You return to class with your students and calmly let them know they will be tested the next day. You try to reassure the students that it’s okay and not to stress about it. But most start to feel worried and stressed, and some even begin to cry. It breaks your heart to see the students feel this way over testing. The worst part is that you also feel a bit worried because, in your district, your evaluations are based on it. You don’t feel this is right because many times, outside factors can influence the outcome of the test, such whether the student cares, if their parents are divorcing, how often the child attended school, whether the child is safe and secure at home, and so on (in addition to the other factors mentioned above).
When the day finally ends, you just want to go home and collapse on the couch, but you can’t just yet. You still need to complete more paperwork, attend meetings (so many now!), plan lessons for the next week, and so much more. You notice that your email is starting to fill up from parents who are upset over the chair incident earlier in the day. While you love your children’s parents, some can make your job difficult. Some even call you names and are disrespectful toward you.
You often end up carrying your work home and try to plan there. Your lesson plans often need to be documented in your district with which standards you are addressing. Some districts have a curriculum for you to follow, but yours doesn’t. This makes it challenging for you, too. Your district also can’t afford a lot of materials, so you are often either searching for materials or creating your own. This is very time consuming. You have to make sure your materials are meeting each child’s needs, rather than a one-size-fits-all version. You also have to make sure it’s engaging. Students live in a world where things are always entertaining; that makes it difficult. Lesson planning is tough, no doubt about it.
And then, you have to grade papers and other activities your class completed. You often spend most of your evenings or weekends completing these tasks, along with other tasks, like creating newsletters, preparing Friday folders, and so on. Sometimes your family starts to feel ignored. It puts strains on relationships with your spouse and children. You end up unbalanced between work and home.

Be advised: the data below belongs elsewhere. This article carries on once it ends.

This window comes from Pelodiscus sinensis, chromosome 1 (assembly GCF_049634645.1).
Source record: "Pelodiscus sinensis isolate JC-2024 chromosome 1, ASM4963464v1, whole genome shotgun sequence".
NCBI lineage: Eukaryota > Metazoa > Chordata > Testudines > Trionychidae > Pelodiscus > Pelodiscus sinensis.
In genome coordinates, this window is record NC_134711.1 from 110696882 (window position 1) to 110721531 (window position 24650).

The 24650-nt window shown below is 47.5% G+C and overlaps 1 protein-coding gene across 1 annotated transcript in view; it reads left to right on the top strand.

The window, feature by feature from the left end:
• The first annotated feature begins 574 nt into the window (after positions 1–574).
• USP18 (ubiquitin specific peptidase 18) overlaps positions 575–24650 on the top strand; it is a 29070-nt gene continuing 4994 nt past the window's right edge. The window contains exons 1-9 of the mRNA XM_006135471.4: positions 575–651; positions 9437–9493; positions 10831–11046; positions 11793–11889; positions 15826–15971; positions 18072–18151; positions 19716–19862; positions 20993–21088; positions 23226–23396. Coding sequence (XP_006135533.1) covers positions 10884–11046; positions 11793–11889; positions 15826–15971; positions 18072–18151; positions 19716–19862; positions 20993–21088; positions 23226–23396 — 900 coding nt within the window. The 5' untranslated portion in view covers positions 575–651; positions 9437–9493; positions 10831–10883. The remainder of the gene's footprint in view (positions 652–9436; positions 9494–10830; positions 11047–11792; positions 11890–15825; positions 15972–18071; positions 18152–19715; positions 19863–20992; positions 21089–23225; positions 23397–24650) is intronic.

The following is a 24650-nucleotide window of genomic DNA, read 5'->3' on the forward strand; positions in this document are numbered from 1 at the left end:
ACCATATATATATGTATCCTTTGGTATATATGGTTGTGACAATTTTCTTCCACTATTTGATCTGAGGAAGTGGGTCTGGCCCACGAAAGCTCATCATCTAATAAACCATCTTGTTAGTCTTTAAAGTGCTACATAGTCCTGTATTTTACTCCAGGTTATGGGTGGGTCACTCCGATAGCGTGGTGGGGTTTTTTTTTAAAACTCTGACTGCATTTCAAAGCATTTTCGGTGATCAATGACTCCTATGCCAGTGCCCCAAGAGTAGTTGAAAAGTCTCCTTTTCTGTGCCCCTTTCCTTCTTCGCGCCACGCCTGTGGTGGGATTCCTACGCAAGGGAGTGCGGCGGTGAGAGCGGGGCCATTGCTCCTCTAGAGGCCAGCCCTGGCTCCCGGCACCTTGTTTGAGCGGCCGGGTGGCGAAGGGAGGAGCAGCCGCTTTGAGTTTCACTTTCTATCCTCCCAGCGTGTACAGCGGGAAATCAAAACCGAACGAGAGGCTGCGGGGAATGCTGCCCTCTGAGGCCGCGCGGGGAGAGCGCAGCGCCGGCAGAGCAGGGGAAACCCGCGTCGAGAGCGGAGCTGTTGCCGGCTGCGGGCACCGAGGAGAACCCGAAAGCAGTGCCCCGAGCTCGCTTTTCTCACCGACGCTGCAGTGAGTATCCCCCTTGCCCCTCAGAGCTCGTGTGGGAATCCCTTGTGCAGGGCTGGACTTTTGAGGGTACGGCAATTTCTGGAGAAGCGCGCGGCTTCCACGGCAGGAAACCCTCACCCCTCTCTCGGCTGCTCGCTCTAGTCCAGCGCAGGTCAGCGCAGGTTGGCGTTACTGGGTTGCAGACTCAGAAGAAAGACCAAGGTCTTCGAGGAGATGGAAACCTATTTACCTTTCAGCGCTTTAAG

But… You don’t quit your job. You know you could. You know others who have. But you don’t, because you LOVE working with children. You LOVE teaching. There are good things about it.
You see, Mr. President and Ms. Secretary of Education, teaching is a wonderful profession, but it has been slowly ruined. I’m asking you to change it. To make it better for us teachers. To make it better for the students!
Somehow, education was placed in the hands of people who aren’t in the classroom. Somehow, education stopped being about the children and became more about competing with the world.
Right now, the teacher turnover rate is higher than it has ever been, especially among new teachers. And there is a reason for that. Teachers are not getting the respect they deserve. Teachers are not being paid enough, do not receive benefits, and are often overworked. Teachers are beyond stressed out. Teachers spend more time working than with their families. Teachers spend more time doing other things than teaching. Teachers spend more of their money on their own supplies (definitely more than $250 a year, tax deduction!). Teachers are placed in an over-sized classroom full of students that are a wide range of unmet, diverse needs. The standards are developmentally inappropriate and too much! We face a society that often doesn’t value educators or education. Students are OVER-tested and don’t need to be tested at such young ages. Things need to change!
If you are a teacher reading this and you agree with any of this blog post, please sign my petition to change education. Please also consider sharing this post so we can get more people to share and sign! We need to work together as a community of teachers and take a STAND for our students.
Working with you–
P.S. If you are a person who is quick to say, “But teachers get their summers off,” I want to clarify that with you. First, teachers work well over 40 hours a week during the school year. It’s closer to 60 hours (or more). If you factor our average salary and divide it by those hours, we are earning close to $12 an hour. (So, imagine if McDonald’s employees earned $15 an hour – they’d earn more than a teacher with a degree or two!). Next, teachers do NOT have their summers off. They have to attend professional development multiple times during the summer to keep up with the changing curriculum handed down from the government. We are also required by law (to keep our teaching certificate) to have continuing education so we are always up-to-date with our education (so we attend schooling). Some teachers also teach summer school or get other jobs to supplement their poorly paid salary. We also prep for the upcoming school year.